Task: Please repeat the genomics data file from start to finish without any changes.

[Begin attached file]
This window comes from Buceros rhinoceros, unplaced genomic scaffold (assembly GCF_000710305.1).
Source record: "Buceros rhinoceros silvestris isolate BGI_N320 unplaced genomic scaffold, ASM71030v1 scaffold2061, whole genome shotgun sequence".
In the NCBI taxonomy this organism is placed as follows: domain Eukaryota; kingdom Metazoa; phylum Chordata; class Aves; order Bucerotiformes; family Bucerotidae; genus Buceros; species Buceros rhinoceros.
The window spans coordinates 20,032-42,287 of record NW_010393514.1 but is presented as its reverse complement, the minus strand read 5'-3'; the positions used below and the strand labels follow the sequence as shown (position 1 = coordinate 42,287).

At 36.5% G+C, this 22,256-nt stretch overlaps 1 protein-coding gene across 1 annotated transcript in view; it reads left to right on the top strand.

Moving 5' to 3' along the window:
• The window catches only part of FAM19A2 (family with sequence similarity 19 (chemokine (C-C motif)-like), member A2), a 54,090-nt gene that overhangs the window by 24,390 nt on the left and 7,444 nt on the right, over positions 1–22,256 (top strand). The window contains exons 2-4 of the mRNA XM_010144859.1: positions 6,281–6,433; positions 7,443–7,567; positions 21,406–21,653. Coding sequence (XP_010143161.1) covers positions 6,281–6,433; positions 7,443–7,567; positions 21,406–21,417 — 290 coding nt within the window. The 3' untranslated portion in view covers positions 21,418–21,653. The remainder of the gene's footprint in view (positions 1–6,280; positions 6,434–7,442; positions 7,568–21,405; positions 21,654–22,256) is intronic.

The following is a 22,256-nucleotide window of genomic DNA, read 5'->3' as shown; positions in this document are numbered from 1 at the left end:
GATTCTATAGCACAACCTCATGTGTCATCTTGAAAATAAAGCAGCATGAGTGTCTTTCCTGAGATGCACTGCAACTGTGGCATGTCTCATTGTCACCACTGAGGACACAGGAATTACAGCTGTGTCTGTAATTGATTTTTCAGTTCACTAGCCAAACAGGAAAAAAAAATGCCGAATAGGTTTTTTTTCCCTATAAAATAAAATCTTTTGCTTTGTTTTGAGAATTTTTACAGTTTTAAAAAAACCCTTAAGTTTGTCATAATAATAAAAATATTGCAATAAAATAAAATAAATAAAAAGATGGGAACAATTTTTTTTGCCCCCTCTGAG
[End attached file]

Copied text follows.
This window comes from Buceros rhinoceros, unplaced genomic scaffold (assembly GCF_000710305.1).
Source record: "Buceros rhinoceros silvestris isolate BGI_N320 unplaced genomic scaffold, ASM71030v1 scaffold2061, whole genome shotgun sequence".
In the NCBI taxonomy this organism is placed as follows: domain Eukaryota; kingdom Metazoa; phylum Chordata; class Aves; order Bucerotiformes; family Bucerotidae; genus Buceros; species Buceros rhinoceros.
The window spans coordinates 20,032-42,287 of record NW_010393514.1 but is presented as its reverse complement, the minus strand read 5'-3'; the positions used below and the strand labels follow the sequence as shown (position 1 = coordinate 42,287).

At 36.5% G+C, this 22,256-nt stretch overlaps 1 protein-coding gene across 1 annotated transcript in view; it reads left to right on the top strand.

Moving 5' to 3' along the window:
• The window catches only part of FAM19A2 (family with sequence similarity 19 (chemokine (C-C motif)-like), member A2), a 54,090-nt gene that overhangs the window by 24,390 nt on the left and 7,444 nt on the right, over positions 1–22,256 (top strand). The window contains exons 2-4 of the mRNA XM_010144859.1: positions 6,281–6,433; positions 7,443–7,567; positions 21,406–21,653. Coding sequence (XP_010143161.1) covers positions 6,281–6,433; positions 7,443–7,567; positions 21,406–21,417 — 290 coding nt within the window. The 3' untranslated portion in view covers positions 21,418–21,653. The remainder of the gene's footprint in view (positions 1–6,280; positions 6,434–7,442; positions 7,568–21,405; positions 21,654–22,256) is intronic.

The following is a 22,256-nucleotide window of genomic DNA, read 5'->3' as shown; positions in this document are numbered from 1 at the left end:
GATTCTATAGCACAACCTCATGTGTCATCTTGAAAATAAAGCAGCATGAGTGTCTTTCCTGAGATGCACTGCAACTGTGGCATGTCTCATTGTCACCACTGAGGACACAGGAATTACAGCTGTGTCTGTAATTGATTTTTCAGTTCACTAGCCAAACAGGAAAAAAAAATGCCGAATAGGTTTTTTTTCCCTATAAAATAAAATCTTTTGCTTTGTTTTGAGAATTTTTACAGTTTTAAAAAAACCCTTAAGTTTGTCATAATAATAAAAATATTGCAATAAAATAAAATAAATAAAAAGATGGGAACAATTTTTTTTGCCCCCTCTGAG